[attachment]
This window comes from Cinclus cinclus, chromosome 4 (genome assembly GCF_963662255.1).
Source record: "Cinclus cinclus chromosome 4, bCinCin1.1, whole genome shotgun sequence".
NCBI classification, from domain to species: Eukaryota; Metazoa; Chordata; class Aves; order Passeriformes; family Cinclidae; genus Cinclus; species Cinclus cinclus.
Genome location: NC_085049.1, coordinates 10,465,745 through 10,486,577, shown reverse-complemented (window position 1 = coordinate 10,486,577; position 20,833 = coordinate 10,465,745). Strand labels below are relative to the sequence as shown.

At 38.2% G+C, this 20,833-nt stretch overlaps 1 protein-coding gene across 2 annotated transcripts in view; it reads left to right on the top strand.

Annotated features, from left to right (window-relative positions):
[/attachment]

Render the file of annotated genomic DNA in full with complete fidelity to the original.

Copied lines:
This window comes from Cinclus cinclus, chromosome 4 (genome assembly GCF_963662255.1).
Source record: "Cinclus cinclus chromosome 4, bCinCin1.1, whole genome shotgun sequence".
NCBI classification, from domain to species: Eukaryota; Metazoa; Chordata; class Aves; order Passeriformes; family Cinclidae; genus Cinclus; species Cinclus cinclus.
Genome location: NC_085049.1, coordinates 10,465,745 through 10,486,577, shown reverse-complemented (window position 1 = coordinate 10,486,577; position 20,833 = coordinate 10,465,745). Strand labels below are relative to the sequence as shown.

At 38.2% G+C, this 20,833-nt stretch overlaps 1 protein-coding gene across 2 annotated transcripts in view; it reads left to right on the top strand.

Annotated features, from left to right (window-relative positions):